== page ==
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Hollywood vs. The Digital Age

After two decades in computer consulting, Robert Moore pulled out his laptop and pulled his son aside, hopingto teach the young man a thing or two about dad's work.

What came of their brainstorming last year ultimately blossomed
into 321 Studios, a developer and seller of DVD-copying software. That put Moore - an ex-Marine and college dropout - on the front lines of one of the digital age's most volatile legal battles: the dispute between consumer rights and copyright protection.

Moore's adversary: Hollywood, which apparently believes products such as 321's flout a 1998 federal law that the movie industry contends bars the picking of electronic locks on copyright works.

"We're nothing compared to these guys; we realize that. We're a
very, very tiny fish in a very large ocean," Moore, 42, said from
his business in the St. Louis suburb of Chesterfield, dismissing
the David vs. Goliath analogy as inapplicable here. "We're not
even David's big toe."

Since mid-2001, the company has sold more than 100,000 copies of DVD Copy Plus, which allows people to copy DVD movies onto CDs. It includes code that cracks the copy-protection scheme used for most commercial DVD movies.

New software released over the weekend by 321 Studios, called DVD X Copy, also unlocks the so-called Content Scramble System.

The company says the $100 product, which requires a DVD burner, will make perfect DVD copies in 60 to 90 minutes - a far cry from the hours that DVD Copy Plus, which burns movies onto CDs, requires.

"People already are making DVD copies; we're just making it simpler with a couple of clicks of a button," said Rob Semaan, 321's chief executive. "It's not so earth-shattering from the technology environment because that stuff already exists. What we're doing is bringing it to the mass market."

Hollywood sees things differently.

Last year, in a case brought by the movie industry, a New York federal appeals court ruled that the 1998 Digital Millennium Copyright Act bars the dissemination of computer code that circumvents the Content Scramble System - or any other mechanism designed to prevent digital duplication of copyright material.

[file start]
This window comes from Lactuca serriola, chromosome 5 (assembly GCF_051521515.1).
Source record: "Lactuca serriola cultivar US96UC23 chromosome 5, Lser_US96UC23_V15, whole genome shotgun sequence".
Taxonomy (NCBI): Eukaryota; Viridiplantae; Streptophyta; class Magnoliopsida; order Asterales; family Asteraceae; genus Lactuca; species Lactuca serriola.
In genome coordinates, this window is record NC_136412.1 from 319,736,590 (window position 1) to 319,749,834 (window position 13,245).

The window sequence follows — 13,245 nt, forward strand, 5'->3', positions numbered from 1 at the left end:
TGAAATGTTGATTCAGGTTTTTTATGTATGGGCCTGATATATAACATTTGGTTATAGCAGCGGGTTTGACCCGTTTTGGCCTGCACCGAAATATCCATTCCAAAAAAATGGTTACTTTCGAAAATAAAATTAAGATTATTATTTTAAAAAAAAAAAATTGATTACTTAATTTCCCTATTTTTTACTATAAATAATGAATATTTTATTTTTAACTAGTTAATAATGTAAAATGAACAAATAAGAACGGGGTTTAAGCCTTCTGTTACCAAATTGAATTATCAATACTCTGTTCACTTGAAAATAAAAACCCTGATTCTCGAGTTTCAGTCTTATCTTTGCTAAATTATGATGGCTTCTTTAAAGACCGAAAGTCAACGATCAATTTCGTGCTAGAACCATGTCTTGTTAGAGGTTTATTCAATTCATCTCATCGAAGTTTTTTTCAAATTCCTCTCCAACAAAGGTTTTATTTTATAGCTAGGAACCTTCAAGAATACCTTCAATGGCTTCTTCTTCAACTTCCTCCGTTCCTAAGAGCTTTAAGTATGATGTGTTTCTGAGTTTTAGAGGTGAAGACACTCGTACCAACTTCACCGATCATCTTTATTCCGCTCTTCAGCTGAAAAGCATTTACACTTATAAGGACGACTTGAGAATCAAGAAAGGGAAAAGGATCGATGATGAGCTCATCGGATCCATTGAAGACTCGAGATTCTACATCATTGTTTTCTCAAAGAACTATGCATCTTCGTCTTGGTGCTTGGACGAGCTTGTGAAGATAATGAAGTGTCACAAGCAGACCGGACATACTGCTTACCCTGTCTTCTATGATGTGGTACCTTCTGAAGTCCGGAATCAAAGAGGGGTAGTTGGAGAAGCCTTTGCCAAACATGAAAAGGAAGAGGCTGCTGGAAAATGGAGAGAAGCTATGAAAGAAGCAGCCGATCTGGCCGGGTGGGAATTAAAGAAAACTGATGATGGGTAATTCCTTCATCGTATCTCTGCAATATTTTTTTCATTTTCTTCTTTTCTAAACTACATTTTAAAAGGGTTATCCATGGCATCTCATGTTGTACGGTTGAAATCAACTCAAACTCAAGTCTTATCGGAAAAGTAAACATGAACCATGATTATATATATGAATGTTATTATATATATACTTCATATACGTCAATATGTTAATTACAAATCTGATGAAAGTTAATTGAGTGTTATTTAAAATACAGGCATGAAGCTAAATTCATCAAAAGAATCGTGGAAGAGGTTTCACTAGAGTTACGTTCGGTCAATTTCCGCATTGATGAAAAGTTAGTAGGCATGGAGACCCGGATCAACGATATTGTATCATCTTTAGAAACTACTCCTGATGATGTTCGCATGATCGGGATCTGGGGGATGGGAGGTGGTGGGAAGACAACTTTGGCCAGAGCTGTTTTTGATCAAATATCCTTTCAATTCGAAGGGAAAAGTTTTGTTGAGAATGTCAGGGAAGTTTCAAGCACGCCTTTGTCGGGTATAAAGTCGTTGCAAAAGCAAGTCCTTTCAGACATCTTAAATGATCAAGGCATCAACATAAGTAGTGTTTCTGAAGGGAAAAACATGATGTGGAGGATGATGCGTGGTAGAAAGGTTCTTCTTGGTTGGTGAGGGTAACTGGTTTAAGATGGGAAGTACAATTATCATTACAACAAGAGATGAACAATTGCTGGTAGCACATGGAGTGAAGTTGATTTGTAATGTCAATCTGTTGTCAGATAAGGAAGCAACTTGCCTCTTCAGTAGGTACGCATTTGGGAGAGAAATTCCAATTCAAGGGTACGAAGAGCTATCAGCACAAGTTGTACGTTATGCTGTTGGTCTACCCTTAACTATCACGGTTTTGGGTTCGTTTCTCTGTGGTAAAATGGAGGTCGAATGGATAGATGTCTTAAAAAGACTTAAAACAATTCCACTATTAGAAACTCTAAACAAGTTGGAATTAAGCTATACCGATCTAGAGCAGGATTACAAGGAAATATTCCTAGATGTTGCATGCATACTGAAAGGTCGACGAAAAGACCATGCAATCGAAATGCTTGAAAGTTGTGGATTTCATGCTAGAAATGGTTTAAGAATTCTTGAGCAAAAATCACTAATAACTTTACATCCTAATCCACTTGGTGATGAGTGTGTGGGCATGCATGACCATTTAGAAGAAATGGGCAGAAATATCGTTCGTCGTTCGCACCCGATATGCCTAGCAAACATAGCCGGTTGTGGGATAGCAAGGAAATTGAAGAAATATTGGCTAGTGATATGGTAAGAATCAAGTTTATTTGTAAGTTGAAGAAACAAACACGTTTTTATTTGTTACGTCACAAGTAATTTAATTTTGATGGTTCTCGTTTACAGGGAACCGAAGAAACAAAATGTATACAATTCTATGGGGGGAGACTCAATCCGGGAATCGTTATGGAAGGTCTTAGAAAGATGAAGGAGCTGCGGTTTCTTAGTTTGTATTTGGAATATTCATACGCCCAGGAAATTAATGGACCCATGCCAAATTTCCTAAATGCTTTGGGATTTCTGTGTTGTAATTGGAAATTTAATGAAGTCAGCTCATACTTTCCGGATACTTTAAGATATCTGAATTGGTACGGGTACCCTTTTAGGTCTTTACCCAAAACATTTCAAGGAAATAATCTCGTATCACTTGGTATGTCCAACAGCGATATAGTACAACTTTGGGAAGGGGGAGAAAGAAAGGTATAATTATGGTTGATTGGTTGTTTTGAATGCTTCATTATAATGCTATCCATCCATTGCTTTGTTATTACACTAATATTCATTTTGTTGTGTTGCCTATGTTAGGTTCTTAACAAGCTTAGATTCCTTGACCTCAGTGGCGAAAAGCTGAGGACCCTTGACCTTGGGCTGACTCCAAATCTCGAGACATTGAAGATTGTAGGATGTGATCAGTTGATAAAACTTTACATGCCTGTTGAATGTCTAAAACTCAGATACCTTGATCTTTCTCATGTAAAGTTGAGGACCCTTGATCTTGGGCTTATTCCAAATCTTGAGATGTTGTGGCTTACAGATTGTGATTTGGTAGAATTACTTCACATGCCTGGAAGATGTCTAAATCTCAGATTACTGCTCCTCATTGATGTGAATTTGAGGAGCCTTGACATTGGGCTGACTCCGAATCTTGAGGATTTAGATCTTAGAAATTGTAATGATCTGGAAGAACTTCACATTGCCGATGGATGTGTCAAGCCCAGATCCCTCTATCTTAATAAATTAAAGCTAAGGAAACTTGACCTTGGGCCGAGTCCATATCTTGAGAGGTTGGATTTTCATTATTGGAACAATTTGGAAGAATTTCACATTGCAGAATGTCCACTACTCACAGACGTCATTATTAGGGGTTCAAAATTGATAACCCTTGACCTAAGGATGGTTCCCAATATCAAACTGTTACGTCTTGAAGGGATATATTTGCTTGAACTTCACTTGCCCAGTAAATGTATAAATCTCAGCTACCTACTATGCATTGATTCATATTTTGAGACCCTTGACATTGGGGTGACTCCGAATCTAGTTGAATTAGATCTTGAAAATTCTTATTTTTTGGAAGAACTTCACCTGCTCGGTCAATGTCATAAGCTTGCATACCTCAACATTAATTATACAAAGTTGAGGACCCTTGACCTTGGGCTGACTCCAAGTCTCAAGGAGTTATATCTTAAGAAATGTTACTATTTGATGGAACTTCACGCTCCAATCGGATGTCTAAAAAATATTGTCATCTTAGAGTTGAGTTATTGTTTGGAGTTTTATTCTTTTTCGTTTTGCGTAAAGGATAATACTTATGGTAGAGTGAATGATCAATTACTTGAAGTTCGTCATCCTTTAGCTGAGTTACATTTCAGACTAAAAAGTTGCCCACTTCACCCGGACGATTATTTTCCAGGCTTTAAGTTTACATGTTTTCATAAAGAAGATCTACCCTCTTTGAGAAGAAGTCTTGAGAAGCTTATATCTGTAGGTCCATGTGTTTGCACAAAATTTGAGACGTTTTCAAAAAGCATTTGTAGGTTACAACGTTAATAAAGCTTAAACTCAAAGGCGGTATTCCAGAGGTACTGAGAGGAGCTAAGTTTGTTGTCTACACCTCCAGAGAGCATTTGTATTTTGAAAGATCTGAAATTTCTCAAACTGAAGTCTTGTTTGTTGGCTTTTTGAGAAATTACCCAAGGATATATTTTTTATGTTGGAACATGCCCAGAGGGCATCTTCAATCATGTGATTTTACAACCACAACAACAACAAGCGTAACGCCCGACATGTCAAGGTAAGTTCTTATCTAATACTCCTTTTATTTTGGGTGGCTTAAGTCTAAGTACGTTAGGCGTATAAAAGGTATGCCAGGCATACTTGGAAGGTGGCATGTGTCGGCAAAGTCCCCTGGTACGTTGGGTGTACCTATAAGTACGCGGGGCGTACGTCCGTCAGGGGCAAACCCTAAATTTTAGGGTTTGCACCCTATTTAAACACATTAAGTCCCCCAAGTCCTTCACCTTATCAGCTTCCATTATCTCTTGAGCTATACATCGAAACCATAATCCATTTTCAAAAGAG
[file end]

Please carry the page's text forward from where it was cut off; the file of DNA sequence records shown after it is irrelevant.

Moore said he had never heard of the law until a March newspaper story implied that products such as DVD Copy Plus might violate it.

Moore had considered making backup copies of DVDs as harmless as duplicating VHS tapes. But after reading the article, he said, "we all kind of freaked out."

Moore, a pastor's son, said he considered shuttering 321, fearing he might go to prison. He worried he might lose his dream house he helped build on a woody, four-acre spread by a lake - the same place he and son Brian, 22, joined forces and minds at a kitchen table to create a company.

So in April, 321 Studios pre-emptively sued nine major movie studios in San Francisco federal court, seeking the right to sell its software.

Moore wants a judge to rule that 321's products are legal and do not violate the Digital Millennium Copyright Act. He considers court interpretations of the law to date overly broad, and believes its anti-circumvention provision is unconstitutional - a claim that federal courts have rejected in other cases.

"Whether we knew or didn't know we were breaking the law was irrelevant," Moore said, adding that consumers should have every right to make backup DVDs to protect their investments in the plastic. "We're not thumbing our nose at copyright; we're standing up for the rights of consumers."

The lawsuit is scheduled for another court appearance this

Motion Picture Association of America spokeswoman Marta Grutka declined to discuss 321, citing the litigation. But she said people behind products that circumvent a DVD's scrambling technology "are exposing themselves to criminal prosecution" under the DMCA.

CBS News Up To The Minute computer consultant John Quain sampled the software, and says he was able to make a copy of a retail DVD.

"It made a perfect copy," he said. "The whole question about this is, is this illegal or not." Quain said that is a question for the courts.

The software is available at selected retail stores on online for about $100.

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